Attic insulation depth above wall is less than wall insulation
I live in Madison, WI (cold climate). I have an old ranch home with 2×6 rafters with a deep soffit overhang (2ft). The rafters are notched at the top plates and I have about 2 inches of free space between the top plate and the plywood roof sheathing (assuming I keep an inch free for ventilation). The walls are 2×4 with plywood and Homasote sheathing.
I have read here and elsewhere (i.e., buildingscience.com) that I should not insulate the wall more than the depth of the attic insulation. I’ve got to pull off a of siding this summer to replace with fiber cement and was thinking of adding 2″ of XPS foam, boosting the wall value to R13 batt + R10 XPS + Homasote value (maybe 1). I’d end up with a wall at R23 and an attic right above it at R13ish at best (assuming closed cell insulation). Rest of attic is combination of loose fiberglass and fiberglass batt, R30 at best.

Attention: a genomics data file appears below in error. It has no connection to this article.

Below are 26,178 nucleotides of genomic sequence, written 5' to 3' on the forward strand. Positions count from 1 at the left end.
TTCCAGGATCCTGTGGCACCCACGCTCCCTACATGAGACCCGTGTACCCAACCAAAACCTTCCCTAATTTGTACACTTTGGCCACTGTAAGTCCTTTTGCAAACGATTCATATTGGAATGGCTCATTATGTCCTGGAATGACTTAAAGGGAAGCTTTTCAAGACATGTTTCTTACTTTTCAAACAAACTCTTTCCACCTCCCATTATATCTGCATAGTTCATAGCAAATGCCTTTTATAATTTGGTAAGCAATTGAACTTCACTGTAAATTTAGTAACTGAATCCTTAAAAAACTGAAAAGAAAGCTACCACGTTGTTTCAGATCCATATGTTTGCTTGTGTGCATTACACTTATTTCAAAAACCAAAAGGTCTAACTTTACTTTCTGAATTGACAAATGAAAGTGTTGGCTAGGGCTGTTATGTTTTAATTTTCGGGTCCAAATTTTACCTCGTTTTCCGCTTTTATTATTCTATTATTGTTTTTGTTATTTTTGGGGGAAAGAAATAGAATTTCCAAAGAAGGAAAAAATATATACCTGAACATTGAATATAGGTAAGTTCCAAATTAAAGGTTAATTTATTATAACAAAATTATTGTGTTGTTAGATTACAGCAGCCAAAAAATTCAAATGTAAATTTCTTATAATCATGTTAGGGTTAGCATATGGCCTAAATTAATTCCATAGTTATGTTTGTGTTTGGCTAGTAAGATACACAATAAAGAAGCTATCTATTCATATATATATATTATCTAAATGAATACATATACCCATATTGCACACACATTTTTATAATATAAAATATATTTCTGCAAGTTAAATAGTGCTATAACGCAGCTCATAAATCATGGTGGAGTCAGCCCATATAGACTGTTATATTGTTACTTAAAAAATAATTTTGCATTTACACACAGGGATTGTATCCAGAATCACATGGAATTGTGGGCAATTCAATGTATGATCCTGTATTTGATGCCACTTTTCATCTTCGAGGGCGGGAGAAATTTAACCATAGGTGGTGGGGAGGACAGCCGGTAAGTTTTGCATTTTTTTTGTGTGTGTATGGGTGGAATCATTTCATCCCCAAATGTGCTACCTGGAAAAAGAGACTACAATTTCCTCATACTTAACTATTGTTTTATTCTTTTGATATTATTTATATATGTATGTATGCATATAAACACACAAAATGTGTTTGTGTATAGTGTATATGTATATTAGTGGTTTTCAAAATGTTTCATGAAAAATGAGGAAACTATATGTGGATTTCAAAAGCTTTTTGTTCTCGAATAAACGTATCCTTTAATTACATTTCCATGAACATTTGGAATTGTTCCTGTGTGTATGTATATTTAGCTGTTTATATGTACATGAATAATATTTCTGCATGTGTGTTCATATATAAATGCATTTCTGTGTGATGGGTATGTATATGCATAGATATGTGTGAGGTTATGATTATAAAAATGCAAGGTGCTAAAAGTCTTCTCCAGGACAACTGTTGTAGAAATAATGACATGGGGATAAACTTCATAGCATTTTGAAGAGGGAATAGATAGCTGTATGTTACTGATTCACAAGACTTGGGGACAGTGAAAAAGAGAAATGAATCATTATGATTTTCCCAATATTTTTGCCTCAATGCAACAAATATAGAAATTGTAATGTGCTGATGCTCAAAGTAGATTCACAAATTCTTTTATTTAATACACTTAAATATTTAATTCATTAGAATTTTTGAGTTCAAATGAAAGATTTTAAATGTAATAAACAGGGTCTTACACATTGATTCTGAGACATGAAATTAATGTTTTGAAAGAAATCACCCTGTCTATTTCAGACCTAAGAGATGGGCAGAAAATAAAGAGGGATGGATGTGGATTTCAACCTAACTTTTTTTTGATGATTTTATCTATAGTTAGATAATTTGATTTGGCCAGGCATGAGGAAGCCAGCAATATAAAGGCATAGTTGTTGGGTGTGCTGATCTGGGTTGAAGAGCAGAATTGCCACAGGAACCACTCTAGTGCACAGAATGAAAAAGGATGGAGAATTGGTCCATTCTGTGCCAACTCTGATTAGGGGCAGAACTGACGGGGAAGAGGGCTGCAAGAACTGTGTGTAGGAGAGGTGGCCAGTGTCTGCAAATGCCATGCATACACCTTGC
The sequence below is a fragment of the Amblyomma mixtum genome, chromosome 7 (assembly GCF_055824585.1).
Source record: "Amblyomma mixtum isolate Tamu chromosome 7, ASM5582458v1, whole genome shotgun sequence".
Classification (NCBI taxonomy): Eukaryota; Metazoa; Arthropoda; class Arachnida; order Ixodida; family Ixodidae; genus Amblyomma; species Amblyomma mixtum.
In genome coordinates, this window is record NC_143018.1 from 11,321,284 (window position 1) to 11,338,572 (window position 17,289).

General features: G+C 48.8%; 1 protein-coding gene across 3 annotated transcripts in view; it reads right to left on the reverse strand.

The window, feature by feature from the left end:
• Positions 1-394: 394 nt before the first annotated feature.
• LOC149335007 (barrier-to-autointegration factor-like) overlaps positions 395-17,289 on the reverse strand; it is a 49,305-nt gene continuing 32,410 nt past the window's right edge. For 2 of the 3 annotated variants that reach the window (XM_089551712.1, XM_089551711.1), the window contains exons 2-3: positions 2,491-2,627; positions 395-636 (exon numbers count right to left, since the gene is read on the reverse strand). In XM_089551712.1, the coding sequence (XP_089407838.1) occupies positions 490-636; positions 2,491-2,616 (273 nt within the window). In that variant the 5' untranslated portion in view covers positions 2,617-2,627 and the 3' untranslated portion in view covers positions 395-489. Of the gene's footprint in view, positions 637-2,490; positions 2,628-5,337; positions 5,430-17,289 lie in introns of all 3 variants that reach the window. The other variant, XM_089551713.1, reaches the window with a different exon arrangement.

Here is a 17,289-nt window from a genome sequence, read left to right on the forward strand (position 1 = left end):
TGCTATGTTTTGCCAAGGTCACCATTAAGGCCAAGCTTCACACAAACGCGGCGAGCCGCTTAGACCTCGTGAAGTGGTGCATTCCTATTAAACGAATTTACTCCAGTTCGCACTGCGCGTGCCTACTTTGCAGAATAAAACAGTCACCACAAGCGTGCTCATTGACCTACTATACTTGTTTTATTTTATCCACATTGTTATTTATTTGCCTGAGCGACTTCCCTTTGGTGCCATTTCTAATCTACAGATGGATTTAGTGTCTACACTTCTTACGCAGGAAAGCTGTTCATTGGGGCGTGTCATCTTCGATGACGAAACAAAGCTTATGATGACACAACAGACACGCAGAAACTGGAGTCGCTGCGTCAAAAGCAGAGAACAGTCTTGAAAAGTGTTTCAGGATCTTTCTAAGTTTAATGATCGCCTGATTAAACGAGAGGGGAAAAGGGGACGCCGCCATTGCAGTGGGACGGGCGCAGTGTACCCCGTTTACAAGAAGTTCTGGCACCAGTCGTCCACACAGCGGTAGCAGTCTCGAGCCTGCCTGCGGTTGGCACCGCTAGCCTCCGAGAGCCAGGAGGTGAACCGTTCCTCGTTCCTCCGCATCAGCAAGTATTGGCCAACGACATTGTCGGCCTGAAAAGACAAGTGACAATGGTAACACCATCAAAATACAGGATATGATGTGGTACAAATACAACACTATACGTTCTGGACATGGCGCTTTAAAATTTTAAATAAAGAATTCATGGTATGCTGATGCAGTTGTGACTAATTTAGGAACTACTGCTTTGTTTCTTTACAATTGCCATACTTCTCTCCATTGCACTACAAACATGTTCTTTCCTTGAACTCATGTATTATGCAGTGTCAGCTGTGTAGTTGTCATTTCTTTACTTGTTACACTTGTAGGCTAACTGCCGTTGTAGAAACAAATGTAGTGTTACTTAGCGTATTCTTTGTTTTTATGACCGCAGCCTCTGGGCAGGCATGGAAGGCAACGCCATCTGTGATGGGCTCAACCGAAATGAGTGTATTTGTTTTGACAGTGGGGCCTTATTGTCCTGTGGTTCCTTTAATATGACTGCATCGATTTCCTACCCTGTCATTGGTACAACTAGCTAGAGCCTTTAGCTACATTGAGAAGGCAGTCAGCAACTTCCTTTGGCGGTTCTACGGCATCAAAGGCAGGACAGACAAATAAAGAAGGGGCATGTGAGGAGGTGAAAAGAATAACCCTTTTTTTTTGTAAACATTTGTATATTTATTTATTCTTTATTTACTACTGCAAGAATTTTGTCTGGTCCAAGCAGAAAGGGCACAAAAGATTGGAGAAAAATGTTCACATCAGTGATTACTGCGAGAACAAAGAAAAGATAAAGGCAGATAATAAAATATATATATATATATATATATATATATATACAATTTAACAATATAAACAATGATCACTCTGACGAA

My question is, why would this be a bad thing? I’d air seal the heck out of things (airtight drywall) and if there is 2x more heat transfer through the attic than the wall, what is so bad? Wouldn’t the heat transfer through the attic be unchanged regardless of the heat transfer through the wall? Or do I need a course in thermodynamics? Ice dams are a plague in our climate, so I don’t want to screw things up, but would like to boost the wall’s insulation value. But that contradicts most guidance I’ve seen on the subject.
Am I stuck with R-13 walls forever without reframing my attic rafters?
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